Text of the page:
Chelif River

Chelif River, also known as Chlef River, is the longest river that can be found in the North African People’s Democratic Republic of Algeria. Being 700 km (430 mi) long, its source originates from the Saharan Atlas Mountains, near the city of Aflou, then flowing through the Tell Atlas Mountains, to reach the final destination, the Mediterranean Sea.

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The importance of the Chelif River is enormous as the river is often used for irrigation, which makes the water level to fluctuate all the time, however, this is done mainly in the lower part of the flow. The water levels are always high in winter time, where the water levels then are followed by a period of very low water during which the flow rate may drop to several hundred or even tens of cubic meters per second.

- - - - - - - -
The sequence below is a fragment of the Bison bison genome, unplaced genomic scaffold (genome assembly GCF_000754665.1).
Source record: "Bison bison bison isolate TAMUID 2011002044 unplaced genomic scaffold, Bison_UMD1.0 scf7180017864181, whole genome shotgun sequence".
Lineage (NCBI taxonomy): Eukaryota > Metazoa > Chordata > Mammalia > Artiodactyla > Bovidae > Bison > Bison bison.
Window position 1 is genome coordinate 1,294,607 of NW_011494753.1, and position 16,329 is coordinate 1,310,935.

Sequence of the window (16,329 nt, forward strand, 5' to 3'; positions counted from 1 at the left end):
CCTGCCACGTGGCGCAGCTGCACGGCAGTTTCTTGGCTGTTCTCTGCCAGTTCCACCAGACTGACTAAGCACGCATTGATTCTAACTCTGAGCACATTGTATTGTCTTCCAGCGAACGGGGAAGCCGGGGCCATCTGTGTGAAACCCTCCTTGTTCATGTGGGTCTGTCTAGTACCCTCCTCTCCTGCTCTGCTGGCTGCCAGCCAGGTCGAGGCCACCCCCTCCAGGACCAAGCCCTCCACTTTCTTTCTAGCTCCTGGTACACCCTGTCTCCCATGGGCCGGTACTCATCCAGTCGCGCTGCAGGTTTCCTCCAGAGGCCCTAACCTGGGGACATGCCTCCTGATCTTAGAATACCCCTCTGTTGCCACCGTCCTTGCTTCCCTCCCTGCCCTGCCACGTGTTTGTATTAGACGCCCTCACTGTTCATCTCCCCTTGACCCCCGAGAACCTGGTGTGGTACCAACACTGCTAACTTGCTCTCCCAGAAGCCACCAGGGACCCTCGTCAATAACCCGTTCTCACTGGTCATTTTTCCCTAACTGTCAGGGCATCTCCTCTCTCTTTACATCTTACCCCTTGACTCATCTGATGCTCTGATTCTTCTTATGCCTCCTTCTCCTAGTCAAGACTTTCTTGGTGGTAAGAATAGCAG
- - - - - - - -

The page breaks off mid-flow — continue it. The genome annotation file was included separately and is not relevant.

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There are plenty of tributaries that flow in this great river, among which the Sebgag River is the farthest tributary. Three main dams have been constructed on the Chelif system at Ksar el-Boukhari, built in 1932, Ech-Cheliff, formerly known as El-Asnam, built in 1932, and El-Khemis, built in 1939, and they are all operated by the Algerian Agence Nationale des Barrages.

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The Chelif River is not navigable, as the flow is irregular, but with its irrigation, cereals, oranges and grapes are the principal crops that are growing along the way to the Mediterranean, and providing a wonderful scenery in the almost deserted surrounding for those who would like to explore the amazing Algeria.

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